8 Common Sleep Disorders

Sleep disorders affect millions of people each and every day and, while insomnia is one such condition that can affect the quality of sleep, there are many other disorders. Still, many people don’t seek treatment for their sleep disorder, either because they don’t recognize the symptoms or they don’t take the condition to be serious. They assume that failing to get enough sleep is just a temporary problem that will eventually correct itself, or they don’t view a sleep disorder as a life-threatening medical condition. In fact, an untreated sleep disorder can lead to a whole host of physical and mental illnesses. When we sleep, our bodies are still working, taking this time to recharge and repair the body, after the strains of the previous day. When we don’t get enough sleep, this process is interrupted, which can weaken our immune system and open us up to illnesses from the common cold to more serious conditions like heart disease. Additionally, people who aren’t well rested are more likely to experience depression and anxiety. Over time, these conditions can worsen and increase stress levels. In some cases, people attempt to help themselves, instead of seeking expert medical assistance. They tend to self-medicate, either with over the counter sleep aids or with alcohol, but this can cause the condition to grow worse. Without knowing more about the specific sleep disorder, such as the underlying cause, it can be difficult to effectively treat the condition. Only a qualified sleep specialist can help you resolve the condition and deliver you to a better quality of life.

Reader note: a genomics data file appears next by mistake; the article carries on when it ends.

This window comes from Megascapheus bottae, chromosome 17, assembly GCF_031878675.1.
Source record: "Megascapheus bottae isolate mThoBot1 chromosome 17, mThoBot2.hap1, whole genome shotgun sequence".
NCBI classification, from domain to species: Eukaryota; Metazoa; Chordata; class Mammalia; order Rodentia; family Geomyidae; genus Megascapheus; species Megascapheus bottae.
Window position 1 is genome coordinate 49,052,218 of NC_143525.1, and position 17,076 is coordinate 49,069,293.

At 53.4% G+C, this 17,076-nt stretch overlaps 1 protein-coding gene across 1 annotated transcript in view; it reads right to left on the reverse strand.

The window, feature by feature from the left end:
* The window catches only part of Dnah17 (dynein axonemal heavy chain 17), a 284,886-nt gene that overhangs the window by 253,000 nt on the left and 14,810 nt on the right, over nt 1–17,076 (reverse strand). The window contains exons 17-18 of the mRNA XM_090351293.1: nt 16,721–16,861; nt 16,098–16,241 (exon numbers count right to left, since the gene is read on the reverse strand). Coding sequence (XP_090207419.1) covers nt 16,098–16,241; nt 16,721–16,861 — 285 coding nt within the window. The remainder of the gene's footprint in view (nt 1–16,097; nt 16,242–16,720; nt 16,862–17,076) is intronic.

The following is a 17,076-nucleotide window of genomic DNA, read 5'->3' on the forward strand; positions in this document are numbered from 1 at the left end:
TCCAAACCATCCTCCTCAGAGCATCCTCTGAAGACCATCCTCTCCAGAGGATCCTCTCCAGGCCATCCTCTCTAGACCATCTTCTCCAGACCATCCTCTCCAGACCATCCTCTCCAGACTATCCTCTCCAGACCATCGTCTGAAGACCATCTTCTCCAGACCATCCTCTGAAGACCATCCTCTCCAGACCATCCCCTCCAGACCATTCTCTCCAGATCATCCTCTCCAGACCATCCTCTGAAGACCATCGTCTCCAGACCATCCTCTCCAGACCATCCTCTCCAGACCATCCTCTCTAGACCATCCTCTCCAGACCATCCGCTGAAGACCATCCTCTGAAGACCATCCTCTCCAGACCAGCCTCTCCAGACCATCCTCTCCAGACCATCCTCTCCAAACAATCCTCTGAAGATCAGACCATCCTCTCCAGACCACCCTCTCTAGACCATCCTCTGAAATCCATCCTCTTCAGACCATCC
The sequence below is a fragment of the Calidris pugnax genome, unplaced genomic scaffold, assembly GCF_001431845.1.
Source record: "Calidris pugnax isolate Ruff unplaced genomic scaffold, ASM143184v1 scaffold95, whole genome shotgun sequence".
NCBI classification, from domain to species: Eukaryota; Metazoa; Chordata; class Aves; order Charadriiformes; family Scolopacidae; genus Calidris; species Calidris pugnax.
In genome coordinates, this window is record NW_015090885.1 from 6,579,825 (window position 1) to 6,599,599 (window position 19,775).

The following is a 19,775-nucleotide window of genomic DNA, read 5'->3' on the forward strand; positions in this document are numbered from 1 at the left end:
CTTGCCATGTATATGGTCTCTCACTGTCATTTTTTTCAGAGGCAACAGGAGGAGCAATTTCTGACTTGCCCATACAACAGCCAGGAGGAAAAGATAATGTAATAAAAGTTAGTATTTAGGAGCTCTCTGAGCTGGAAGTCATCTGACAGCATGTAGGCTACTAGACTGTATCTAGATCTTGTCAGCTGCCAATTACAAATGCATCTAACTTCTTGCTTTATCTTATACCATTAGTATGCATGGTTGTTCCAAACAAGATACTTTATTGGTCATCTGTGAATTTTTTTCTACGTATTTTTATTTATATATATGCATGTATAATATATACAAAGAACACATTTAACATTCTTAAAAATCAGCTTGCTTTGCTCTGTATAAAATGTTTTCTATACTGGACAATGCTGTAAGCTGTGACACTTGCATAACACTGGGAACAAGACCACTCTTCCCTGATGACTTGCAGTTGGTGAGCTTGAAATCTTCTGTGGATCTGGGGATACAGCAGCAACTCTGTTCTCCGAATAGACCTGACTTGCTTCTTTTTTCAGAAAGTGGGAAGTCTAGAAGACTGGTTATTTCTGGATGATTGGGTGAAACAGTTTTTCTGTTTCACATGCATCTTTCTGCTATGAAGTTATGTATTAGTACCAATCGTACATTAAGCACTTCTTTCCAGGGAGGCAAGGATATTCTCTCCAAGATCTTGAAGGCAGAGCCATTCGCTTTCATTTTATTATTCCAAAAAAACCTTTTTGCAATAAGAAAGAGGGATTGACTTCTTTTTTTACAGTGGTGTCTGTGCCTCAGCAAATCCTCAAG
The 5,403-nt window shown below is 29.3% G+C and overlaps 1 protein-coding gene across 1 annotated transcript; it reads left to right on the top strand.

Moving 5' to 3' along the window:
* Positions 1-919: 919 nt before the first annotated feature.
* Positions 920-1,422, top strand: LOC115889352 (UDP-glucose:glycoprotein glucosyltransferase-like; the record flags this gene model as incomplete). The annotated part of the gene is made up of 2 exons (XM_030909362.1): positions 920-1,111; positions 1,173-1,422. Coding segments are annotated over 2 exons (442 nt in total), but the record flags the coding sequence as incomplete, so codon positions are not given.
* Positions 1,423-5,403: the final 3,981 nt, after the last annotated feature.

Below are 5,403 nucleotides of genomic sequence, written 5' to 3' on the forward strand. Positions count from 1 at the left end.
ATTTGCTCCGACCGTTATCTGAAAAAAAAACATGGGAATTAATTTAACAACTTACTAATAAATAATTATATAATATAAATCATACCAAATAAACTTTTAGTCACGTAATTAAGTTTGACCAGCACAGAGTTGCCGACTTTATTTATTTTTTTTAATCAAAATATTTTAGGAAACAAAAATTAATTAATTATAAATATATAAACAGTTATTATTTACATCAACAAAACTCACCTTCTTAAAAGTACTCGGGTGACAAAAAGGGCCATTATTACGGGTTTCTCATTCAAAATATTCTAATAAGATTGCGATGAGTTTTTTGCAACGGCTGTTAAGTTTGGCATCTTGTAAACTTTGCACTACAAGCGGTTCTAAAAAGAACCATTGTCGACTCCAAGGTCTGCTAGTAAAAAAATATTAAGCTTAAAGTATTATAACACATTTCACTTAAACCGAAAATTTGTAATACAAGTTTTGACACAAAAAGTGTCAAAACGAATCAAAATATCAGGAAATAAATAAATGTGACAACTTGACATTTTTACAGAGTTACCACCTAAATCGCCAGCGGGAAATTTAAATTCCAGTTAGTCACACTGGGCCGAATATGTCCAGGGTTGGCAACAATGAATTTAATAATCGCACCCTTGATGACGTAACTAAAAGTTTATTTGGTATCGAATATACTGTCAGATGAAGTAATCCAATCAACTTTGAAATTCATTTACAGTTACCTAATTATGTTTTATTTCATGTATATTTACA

1. Insomnia

Insomnia is the most common sleep disorder, affecting as many as 40 million people just in the United States. While this can end up becoming a frustrating condition that seems incurable, relief can often be found through simple lifestyle changes. Many people exacerbate the condition by making poor choices, such as drinking too many caffeinated products or abusing alcohol. These substances prevent the body from relaxing and prevent the individual either from falling asleep or staying asleep. Additionally, over stimulating the mind is a common problem that can cause insomnia. This challenge to quality sleep has grown even worse in our new technological age. Staring at the blue light given off by televisions, computer monitors, and mobile devices can adversely affect your ability to fall asleep. In fact, doctors now recommend turning electronic devices off at least one hour before bed. Even some medications can cause insomnia in certain individuals. Substances such as antidepressants, cold and allergy medications, and steroids have all been shown to interfere with the sleep cycle. If you’re experiencing insomnia and tak8ng prescription drugs, you should ask your doctor if there could be a correlation. It may be necessary to reduce the dosage or switch to a different medication.